And for everyone else, please consider trying yoga. Not just one class, which I promise will leave you feeling awkward and embarrassed, but try it for a few months. You might just find that it opens up a treasure chest of benefits and even if it doesn’t, at least you’ll be able to stand on one leg.

 

 

 

 

Three Months and Three Days

(TRIGGER WARNING: This post contains photos of my mastectomy scars. Some people may find them distressing.)

It’s been three months and three days since my bilateral mastectomy. I’m slowly getting stronger and healthier. This week I managed to side plank in my yoga class. I was particularly pleased because I couldn’t do this before surgery!

The Mondors Disease has cleared up so I no longer have painful channels running down my torso. The exterior of my wounds is fully healed. The left side still has some puckering and some hard lumpy bits under the arm, but both have improved. There’s still some mild pain around the wounds and the left side occasionally shocks me with sharp, stabbing pains. These seem to have started in the last couple of weeks. I’m seeing my oncologist next week for a scheduled check up and I’ll ask her about it but it’s almost certainly just part of the recovery process.

The peripheral neuropathy in my hands is about the same. Interesting that post surgically it completely vanished. Now it’s back to where it was. I suppose if I was prepared to risk the side effects of a cocktail of drugs I could have all of the feeling back (and none of the pain, especially first thing in the morning) but who knows what else I’d be doing to my body. My feet have pretty much recovered. I have a renewed sense of joy at my ability to feel carpet, or vinyl, or wood, or paving, or grass under my feet. I’ve had numbness and loss of sensation for so long that the return of it is sensational. I sometimes sit with my eyes closed, just to focus on the feel of the earth beneath my feet again. No wonder I’m feeling more grounded.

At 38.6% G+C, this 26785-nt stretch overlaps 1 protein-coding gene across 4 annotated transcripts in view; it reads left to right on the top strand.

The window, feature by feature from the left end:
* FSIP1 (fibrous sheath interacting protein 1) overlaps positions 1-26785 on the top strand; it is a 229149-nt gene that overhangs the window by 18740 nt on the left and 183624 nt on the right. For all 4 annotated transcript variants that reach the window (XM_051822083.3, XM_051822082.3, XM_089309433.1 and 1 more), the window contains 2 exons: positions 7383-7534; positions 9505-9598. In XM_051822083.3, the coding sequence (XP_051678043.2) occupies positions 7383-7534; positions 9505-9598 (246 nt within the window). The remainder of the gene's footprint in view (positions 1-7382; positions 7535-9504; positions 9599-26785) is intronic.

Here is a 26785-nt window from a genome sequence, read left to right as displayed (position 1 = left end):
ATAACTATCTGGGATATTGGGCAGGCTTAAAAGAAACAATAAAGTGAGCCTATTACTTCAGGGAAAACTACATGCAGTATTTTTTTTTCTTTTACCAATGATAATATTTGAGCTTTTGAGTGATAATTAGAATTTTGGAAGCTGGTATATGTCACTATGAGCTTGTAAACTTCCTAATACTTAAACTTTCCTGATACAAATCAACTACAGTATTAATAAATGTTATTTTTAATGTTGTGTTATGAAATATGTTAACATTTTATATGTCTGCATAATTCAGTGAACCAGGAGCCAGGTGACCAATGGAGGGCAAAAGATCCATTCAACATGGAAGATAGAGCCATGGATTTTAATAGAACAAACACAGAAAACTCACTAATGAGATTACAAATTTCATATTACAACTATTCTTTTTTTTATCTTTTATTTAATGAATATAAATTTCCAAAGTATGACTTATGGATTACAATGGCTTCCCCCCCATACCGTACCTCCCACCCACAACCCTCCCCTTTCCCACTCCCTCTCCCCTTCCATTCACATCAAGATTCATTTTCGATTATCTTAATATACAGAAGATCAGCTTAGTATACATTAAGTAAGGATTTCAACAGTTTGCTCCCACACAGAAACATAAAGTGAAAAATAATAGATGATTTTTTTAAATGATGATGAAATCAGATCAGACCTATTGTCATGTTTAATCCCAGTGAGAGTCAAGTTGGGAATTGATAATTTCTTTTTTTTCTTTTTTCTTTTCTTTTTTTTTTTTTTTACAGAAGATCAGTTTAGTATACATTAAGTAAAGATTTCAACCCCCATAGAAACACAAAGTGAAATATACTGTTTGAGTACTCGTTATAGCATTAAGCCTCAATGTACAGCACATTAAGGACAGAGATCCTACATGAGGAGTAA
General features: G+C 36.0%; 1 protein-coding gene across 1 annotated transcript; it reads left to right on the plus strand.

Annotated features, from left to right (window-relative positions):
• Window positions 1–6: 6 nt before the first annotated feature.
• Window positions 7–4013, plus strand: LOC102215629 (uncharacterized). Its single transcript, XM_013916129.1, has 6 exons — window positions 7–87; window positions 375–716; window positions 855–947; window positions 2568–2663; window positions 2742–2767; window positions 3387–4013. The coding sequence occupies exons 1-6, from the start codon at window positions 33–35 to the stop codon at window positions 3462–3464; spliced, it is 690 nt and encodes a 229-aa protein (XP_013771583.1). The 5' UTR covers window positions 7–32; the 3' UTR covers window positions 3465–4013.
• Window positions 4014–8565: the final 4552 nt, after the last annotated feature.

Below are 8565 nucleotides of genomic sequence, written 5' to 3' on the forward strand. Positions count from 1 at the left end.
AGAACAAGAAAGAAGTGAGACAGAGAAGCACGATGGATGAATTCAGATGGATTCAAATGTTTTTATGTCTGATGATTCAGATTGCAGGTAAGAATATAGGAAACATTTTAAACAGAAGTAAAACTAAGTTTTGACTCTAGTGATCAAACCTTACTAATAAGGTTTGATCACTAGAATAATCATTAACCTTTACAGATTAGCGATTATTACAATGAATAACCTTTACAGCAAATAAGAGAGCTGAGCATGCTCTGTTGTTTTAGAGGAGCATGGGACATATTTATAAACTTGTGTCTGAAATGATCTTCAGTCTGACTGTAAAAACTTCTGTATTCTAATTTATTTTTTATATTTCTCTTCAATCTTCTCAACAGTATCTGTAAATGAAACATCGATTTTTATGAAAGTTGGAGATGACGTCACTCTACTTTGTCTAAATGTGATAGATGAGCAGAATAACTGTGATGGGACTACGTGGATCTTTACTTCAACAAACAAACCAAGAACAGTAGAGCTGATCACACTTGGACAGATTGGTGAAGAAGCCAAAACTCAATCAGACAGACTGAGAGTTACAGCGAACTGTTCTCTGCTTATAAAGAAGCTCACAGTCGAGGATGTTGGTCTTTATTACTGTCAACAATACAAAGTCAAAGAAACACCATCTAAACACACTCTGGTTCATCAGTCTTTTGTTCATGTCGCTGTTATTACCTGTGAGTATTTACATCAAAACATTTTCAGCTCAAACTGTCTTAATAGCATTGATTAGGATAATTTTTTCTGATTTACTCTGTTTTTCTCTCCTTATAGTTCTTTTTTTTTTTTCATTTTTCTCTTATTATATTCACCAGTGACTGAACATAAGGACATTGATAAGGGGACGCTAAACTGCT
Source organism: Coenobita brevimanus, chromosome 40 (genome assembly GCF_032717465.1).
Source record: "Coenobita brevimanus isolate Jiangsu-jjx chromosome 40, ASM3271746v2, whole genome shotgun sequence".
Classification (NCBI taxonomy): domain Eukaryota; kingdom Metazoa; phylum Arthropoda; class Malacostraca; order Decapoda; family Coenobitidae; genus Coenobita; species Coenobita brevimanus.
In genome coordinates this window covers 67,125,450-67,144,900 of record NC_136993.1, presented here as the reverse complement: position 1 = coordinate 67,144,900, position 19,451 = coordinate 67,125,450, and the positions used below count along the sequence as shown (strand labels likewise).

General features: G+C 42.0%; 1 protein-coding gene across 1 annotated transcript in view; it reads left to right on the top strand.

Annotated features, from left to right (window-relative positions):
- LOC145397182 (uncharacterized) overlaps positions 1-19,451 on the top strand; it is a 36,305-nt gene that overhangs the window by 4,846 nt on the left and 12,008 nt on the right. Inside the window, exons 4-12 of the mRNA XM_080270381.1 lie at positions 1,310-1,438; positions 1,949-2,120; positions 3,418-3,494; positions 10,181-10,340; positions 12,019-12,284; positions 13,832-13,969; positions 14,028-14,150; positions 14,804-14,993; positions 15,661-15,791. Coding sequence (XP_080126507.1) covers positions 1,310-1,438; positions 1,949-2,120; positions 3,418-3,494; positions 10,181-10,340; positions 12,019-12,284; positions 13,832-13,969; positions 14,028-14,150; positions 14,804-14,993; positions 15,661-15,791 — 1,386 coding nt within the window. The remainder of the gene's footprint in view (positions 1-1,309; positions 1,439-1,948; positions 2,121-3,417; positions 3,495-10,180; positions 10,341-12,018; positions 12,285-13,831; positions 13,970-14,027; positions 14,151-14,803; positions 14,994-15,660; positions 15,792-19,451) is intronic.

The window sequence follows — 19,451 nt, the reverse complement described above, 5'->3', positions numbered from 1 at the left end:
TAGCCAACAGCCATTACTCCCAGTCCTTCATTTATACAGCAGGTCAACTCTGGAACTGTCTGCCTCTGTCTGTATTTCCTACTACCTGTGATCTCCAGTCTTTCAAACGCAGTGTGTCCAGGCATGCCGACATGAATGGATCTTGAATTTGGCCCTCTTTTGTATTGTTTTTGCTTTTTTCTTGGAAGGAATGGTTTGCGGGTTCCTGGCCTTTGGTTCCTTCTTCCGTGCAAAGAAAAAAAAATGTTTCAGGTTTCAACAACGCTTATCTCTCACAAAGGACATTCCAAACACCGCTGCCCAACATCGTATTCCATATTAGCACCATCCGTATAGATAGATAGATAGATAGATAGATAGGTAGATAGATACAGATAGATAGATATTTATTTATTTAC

Thanks to fasting and calorie restriction I’m continuing to lose weight at a sensible rate. It wouldn’t matter if I didn’t. I’m now at a size 12 and the benefits of fasting go way beyond weight loss. ¬†Fasting gives my body a break from insulin production. Like everyone else, my body produces insulin in response to sugary and carb rich foods. If I don’t give my body a break from insulin then, over time, my body becomes resistant to it and has to produce more and more of it to work effectively. This creates a vicious cycle which can lead to type 2 diabetes and a significantly increased risk of heart attack, stroke and all of the other complications of diabetes.

An added problem is that as well as being a sugar and fat controller, insulin, together with the hormone IGF-1, stimulates the growth and turnover of new cells. If my body (and yours) doesn’t get a break from this by way of fasting then there’s an increased risk that some of these cells will turn cancerous. That’s because fasting helps the body to shift into ‘repair mode’ and to remove any dodgy cells from my body. Fasting reduces IGF-1 which should help to reduce my risk of recurrence. People with higher levels of IGF-1 and insulin are at higher risk of cancers, including breast cancer.

The best part about making this change is that I don’t need to be measuring anything or counting anything for five days a week. I’m using the 5:2 method where I restrict my calorie intake for just two days a week. I’m also increasing the length of time between my last meal at night and my first one of the day. Both of these are really easy to do. The rest of the time I just eat normally. Interestingly, I don’t find myself gorging on the days after I’ve fasted. If anything, my appetite had reduced. I find myself naturally drawn to healthier foods and some days I really do have to remember to eat! This is so different to my life before cancer. I used to have an unhealthy relationship with food. I don’t now.

I’ve found a wonderful therapist trained in oncology massage and I’m seeing her regularly. She’s a particularly gifted healer. She tells me that my body ‘talks’ to her and tells her what it needs. From my perspective she’s consistently managing to ‘hear’ exactly which bits of my body need which kind of touch. If you’re in treatment or recovering from cancer I highly recommend trying oncology massage. It helps me to heal physically, mentally and spiritually. It reconnects me with my body. I few friends have asked me if she massages my scars. Yes. And what’s surprised me is how relaxed I’ve been about that. There’s something genuinely caring about this woman and I have never flinched from her touch, even when she’s touching scar tissue. The experience has helped me to settle in to my new body and to feel great about it.